Dr. Diarist and I, and our Brompton bicycles, Basil and Argyll, took a jaunt on the newly opened section of the Chester Valley Trail on a blustery day.
Winds were about 16 mph/25.7 km, with gusts to 25 mph/40.2 km, but you’d never know it from looking at this photo.
The trail wends next to corporate parks and next to a major highway. Someday, once it is completed, this may make a good commuting option for the vast number of employees who work in the valley.
Huge ugly concrete walls line portions of the trail. They function as sound barriers, blocking the noise from speeding (or gridlocked) vehicles on the roadway.
Along some stretches of the trail, they also block other things. That’s the back of a Barnes and Noble bookstore (and coffee shop) below.
Books and coffee: so near, and yet so far. There’s no way to get to them from the trail!
Basil considers the issue:
It is perfectly obvious that a small Brompton (or two) can easily slip through the rails of this fence and make its way down the short hillside to the parking lot below, and, from thence, across to refreshment of various kinds.
Basil and Argyll were all for it, but more responsible assessments prevailed. It’s not nice to destroy the new turf alongside a new trail. But gosh, all that’s needed for access is a relatively small set of steps. Barnes and Noble, you’re missing a trick here!
Nobody had any qualms about crossing a construction lot at the end of the trail so that Argyll and Basil could pose with a conglomeration of enormous metal spools.
Then it was back to the trail, where I happened to snap Dr. Diarist just as he rode along an uncharacteristically empty stretch of the highway.
Where there no sound barriers, highway is all too evident. I’m not sure which is worse, visually.
This particular highway is a pet peeve of mine. Every few years it is rebuilt (and regularly enlarged). It’s a critical commuting corridor for suburban dwellers, but a far better solution to the continual re-vamping would be to put a light-rail system down the middle. (Or beside the road; I’m not particular.)
Thousands of commuters would be grateful to be spared the hell that is this roadway during commute hours (and the endless construction), and the consequent reduction in pollution and gas consumption would be huge. But nooooo . . .
Fortunately, there are other things to observe on the trail. That green sign above says “Contention Ln”: it’s naturally appealing, especially after mentally ranting about the highway. I don’t know which I like more: the decaying bridge or the name of the lane.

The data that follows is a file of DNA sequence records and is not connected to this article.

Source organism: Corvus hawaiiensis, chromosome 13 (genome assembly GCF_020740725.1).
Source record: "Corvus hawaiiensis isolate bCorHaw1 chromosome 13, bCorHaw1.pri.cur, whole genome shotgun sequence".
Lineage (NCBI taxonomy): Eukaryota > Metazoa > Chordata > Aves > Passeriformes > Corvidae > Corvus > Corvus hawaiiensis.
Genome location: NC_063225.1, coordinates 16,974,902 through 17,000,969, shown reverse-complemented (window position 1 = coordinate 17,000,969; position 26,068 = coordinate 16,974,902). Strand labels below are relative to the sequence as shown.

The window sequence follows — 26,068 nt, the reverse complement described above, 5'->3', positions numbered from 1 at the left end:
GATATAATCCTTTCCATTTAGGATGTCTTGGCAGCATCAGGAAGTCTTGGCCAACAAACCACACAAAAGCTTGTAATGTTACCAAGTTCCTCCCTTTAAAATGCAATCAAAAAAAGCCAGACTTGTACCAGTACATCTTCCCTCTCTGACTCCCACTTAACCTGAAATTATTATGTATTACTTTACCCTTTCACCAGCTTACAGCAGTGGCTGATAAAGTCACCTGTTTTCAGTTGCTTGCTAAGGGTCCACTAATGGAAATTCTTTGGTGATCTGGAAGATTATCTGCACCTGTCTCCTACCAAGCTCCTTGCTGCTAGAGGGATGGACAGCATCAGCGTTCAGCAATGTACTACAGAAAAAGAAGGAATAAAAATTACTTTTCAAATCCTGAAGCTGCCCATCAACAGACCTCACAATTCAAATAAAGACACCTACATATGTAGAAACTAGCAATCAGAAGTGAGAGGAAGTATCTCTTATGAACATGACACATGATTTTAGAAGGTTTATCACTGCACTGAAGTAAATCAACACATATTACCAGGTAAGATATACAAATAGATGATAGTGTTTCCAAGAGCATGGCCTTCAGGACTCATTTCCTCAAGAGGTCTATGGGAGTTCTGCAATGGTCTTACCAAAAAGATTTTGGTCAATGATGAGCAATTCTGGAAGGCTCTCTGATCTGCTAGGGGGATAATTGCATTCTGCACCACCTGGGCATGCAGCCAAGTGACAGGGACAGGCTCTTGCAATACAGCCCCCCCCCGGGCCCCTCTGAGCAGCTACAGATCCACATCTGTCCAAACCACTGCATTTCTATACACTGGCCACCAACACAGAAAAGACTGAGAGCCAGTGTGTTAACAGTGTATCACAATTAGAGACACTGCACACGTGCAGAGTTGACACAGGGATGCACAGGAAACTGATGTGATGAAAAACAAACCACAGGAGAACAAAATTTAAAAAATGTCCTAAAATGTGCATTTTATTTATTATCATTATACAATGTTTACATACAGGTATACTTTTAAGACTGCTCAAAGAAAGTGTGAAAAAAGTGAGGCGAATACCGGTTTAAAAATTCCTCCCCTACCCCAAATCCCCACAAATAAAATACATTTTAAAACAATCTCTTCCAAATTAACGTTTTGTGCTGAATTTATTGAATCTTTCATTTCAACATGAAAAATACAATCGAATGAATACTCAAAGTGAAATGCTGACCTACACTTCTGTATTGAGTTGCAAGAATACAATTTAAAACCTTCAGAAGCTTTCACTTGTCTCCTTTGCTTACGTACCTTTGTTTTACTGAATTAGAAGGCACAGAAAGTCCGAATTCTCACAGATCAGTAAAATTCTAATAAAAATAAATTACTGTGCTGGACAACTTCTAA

We were just about three-fourths of the way through our ride when disaster struck. I lost a screw from one of my Zefal toe cages. They’re recently installed; I haven’t had a chance to post about them yet.
Removing the disabled cage required the second use of our lovely, elegant Brompton tool kit in as many days. That’s probably the most beautiful ratchet wrench I’ve ever seen. Or used.
I went looking for the missing screw, but the wind was high and the bit very, very small, so had no luck.
While waiting for me, Dr. Diarist made an interesting discovery at the intersection we’d just crossed. The grimy grid above is a plate laid between a sidewalk and street; apparently it’s meant to warn pedestrians that they are about to enter an alternative travel area.
Dr. Diarist hates these plates because they are used between trail and roadway, too, and are awful to navigate on roller blades.
We had both thought they were concrete, but we learned on this day that they’re actually some kind of vinyl. A really poor quality vinyl, apparently, which is disintegrating messily. I’m guessing this is post-consumer waste, but maybe making infrastructure of such rapidly degrading material isn’t a very practical use, even of waste products, after all.
We stuck the now-useless toe cage into Basil’s saddle bag and headed onward.
We hadn’t noticed previously that this underpass was lit; a lot of work has been done at this point on the trail so the lights may be truly new, not just new to us.
The trip from the Exton commerce park parking lot to King of Prussia and back is just over 22 miles; a perfect mid-week exercise run. I made a note to pick up some thread-locker before the next outing; it’s possible to ride using just one toe cage, but the experience is a bit odd.